Facebook wins antitrust dismissal, surges to $1 trillion value

Facebook shares surged after the decision, lifting the company’s market valuation above $1 trillion for the first time. (File/AFP)
Short Url
Updated 29 June 2021

Facebook wins antitrust dismissal, surges to $1 trillion value

  • US judge dismisses the blockbuster antitrust action against Facebook filed last year by federal and state regulators.
  • The value of Facebook subsequently increased to over $1 trillion for the first time.

WASHINGTON: A US judge on Monday dismissed the blockbuster antitrust action against Facebook filed last year by federal and state regulators, helping lift the value of the social media giant above $1 trillion for the first time.
Judge James Boasberg of the US District Court of Washington, DC dismissed the cases filed in December by the Federal Trade Commission and more than 40 states, which could have rolled back Facebook’s acquisition of Instagram and the messaging platform WhatsApp.
The federal lawsuit “failed to plead enough facts to plausibly establish a necessary element... that Facebook has monopoly power in the market for personal social networking services,” the judge said in a 53-page opinion, while allowing authorities the opportunity to refile the case.
In lawsuits filed in December that were consolidated in federal court, US and state officials called for the divestment of Instagram and WhatsApp, arguing that Facebook had acted to “entrench and maintain its monopoly to deny consumers the benefits of competition.”
The judge issued a separate opinion dismissing the case by the states, saying attorneys general had waited too long to bring the case for the acquisition of Instagram in 2012 and WhatsApp in 2014.
The judge said the FTC complaint “says almost nothing concrete on the key question of how much power Facebook actually had... it is almost as if the agency expects the court to simply nod to the conventional wisdom that Facebook is a monopolizt.”
The federal agency based its case on a “vague” assertion that Facebook controlled more than 60 percent of the social networking market, but the FTC “does not even allege what it is measuring.”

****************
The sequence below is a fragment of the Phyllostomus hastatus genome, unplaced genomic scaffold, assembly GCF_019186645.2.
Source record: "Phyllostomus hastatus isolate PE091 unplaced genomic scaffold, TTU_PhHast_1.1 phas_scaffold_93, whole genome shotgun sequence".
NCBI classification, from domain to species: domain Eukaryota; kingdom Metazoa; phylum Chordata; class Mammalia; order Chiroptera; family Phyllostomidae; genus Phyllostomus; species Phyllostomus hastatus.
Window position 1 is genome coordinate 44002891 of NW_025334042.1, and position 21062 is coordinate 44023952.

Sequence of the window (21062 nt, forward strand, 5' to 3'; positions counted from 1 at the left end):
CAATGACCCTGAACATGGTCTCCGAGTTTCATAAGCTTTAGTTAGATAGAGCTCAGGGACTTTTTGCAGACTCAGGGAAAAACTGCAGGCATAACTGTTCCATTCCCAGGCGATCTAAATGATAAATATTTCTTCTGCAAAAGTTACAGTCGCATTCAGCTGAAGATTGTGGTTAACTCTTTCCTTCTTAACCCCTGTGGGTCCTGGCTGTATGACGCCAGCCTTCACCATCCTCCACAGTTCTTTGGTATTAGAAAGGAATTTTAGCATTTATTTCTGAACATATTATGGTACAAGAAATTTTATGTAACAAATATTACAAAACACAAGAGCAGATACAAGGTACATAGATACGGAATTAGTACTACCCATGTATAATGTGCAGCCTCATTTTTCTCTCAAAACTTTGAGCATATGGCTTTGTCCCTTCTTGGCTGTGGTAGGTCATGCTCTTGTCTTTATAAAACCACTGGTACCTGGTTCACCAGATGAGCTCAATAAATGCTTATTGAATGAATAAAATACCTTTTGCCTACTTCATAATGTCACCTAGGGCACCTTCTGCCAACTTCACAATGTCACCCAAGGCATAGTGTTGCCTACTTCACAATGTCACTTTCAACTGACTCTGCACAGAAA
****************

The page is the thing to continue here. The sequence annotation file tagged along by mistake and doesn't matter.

Boasberg wrote that “the market at issue here is unusual in a number of ways, including that the products therein are not sold for a price... the court is thus unable to understand exactly what the agency’s ‘60 percent-plus’ figure is even referring to, let alone able to infer the underlying facts that might substantiate it.”
Still he ruled that “this defect could conceivably be overcome by re-pleading,” allowing the federal agency the possibility of refiling the action.
Facebook shares surged after the decision, lifting the company’s market valuation above $1 trillion for the first time.

In a statement, the company said, “We are pleased that today’s decisions recognize the defects in the government complaints filed against Facebook. We compete fairly every day to earn people’s time and attention and will continue to deliver great products for the people and businesses that use our services.”
The ruling comes a week after a US congressional panel advanced legislation that would lead to a sweeping overhaul of antitrust laws and give more power to regulators to break up large tech firms, specifically aiming at Facebook, Google, Amazon and Apple.
The actions come amid growing concerns on the power of major tech firms, which have increasingly dominated key economic sectors and have seen steady growth during the pandemic.
Critics of Facebook said the rulings highlight the need to revise antitrust laws for the Internet age.
“This is a setback — not the end — in the FTC’s fight against dominant Big Tech monopolies like Facebook,” said Charlotte Slaiman of the consumer group Public Knowledge.
“The FTC should continue this important work, as the judge has indicated the agency can still file a new complaint if it can address these concerns. At the same time, Congress’ ongoing work to pass new laws and rules to address the power of Big Tech, as well as broader antitrust reforms, is now especially important and urgent.”


Russian journalist who fled house arrest says she is innocent

Updated 05 October 2022

Russian journalist who fled house arrest says she is innocent